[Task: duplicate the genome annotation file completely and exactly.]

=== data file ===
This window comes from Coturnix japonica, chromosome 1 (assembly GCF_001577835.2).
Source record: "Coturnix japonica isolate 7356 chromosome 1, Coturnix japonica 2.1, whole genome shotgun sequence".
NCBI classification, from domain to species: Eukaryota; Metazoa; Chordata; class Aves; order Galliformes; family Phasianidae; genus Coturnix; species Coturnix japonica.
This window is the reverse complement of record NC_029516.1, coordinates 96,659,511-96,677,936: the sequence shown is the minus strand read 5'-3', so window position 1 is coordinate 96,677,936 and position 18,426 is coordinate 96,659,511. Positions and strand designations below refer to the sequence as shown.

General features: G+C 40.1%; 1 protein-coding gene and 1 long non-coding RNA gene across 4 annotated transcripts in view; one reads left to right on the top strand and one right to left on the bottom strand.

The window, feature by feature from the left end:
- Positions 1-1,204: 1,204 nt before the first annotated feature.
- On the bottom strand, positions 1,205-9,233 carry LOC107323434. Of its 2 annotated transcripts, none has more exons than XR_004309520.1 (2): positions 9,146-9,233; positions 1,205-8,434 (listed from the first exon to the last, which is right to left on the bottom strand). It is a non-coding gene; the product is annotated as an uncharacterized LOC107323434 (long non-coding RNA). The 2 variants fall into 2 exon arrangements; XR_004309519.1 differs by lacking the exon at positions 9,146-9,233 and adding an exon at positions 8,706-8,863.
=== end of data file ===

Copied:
This window comes from Coturnix japonica, chromosome 1 (assembly GCF_001577835.2).
Source record: "Coturnix japonica isolate 7356 chromosome 1, Coturnix japonica 2.1, whole genome shotgun sequence".
NCBI classification, from domain to species: Eukaryota; Metazoa; Chordata; class Aves; order Galliformes; family Phasianidae; genus Coturnix; species Coturnix japonica.
This window is the reverse complement of record NC_029516.1, coordinates 96,659,511-96,677,936: the sequence shown is the minus strand read 5'-3', so window position 1 is coordinate 96,677,936 and position 18,426 is coordinate 96,659,511. Positions and strand designations below refer to the sequence as shown.

General features: G+C 40.1%; 1 protein-coding gene and 1 long non-coding RNA gene across 4 annotated transcripts in view; one reads left to right on the top strand and one right to left on the bottom strand.

The window, feature by feature from the left end:
- Positions 1-1,204: 1,204 nt before the first annotated feature.
- On the bottom strand, positions 1,205-9,233 carry LOC107323434. Of its 2 annotated transcripts, none has more exons than XR_004309520.1 (2): positions 9,146-9,233; positions 1,205-8,434 (listed from the first exon to the last, which is right to left on the bottom strand). It is a non-coding gene; the product is annotated as an uncharacterized LOC107323434 (long non-coding RNA). The 2 variants fall into 2 exon arrangements; XR_004309519.1 differs by lacking the exon at positions 9,146-9,233 and adding an exon at positions 8,706-8,863.